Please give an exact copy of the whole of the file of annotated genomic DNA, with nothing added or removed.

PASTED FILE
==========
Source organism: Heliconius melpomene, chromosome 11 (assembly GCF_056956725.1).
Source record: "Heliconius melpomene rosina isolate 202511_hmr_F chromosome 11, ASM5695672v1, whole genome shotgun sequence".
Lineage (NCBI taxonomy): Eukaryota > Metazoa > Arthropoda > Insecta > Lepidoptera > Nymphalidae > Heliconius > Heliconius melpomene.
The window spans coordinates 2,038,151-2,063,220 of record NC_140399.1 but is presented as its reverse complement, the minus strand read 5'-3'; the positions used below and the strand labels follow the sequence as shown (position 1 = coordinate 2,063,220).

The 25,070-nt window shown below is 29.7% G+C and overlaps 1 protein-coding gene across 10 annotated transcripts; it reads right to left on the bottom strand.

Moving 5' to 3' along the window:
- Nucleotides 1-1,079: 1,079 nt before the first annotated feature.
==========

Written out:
Source organism: Heliconius melpomene, chromosome 11 (assembly GCF_056956725.1).
Source record: "Heliconius melpomene rosina isolate 202511_hmr_F chromosome 11, ASM5695672v1, whole genome shotgun sequence".
Lineage (NCBI taxonomy): Eukaryota > Metazoa > Arthropoda > Insecta > Lepidoptera > Nymphalidae > Heliconius > Heliconius melpomene.
The window spans coordinates 2,038,151-2,063,220 of record NC_140399.1 but is presented as its reverse complement, the minus strand read 5'-3'; the positions used below and the strand labels follow the sequence as shown (position 1 = coordinate 2,063,220).

The 25,070-nt window shown below is 29.7% G+C and overlaps 1 protein-coding gene across 10 annotated transcripts; it reads right to left on the bottom strand.

Moving 5' to 3' along the window:
- Nucleotides 1-1,079: 1,079 nt before the first annotated feature.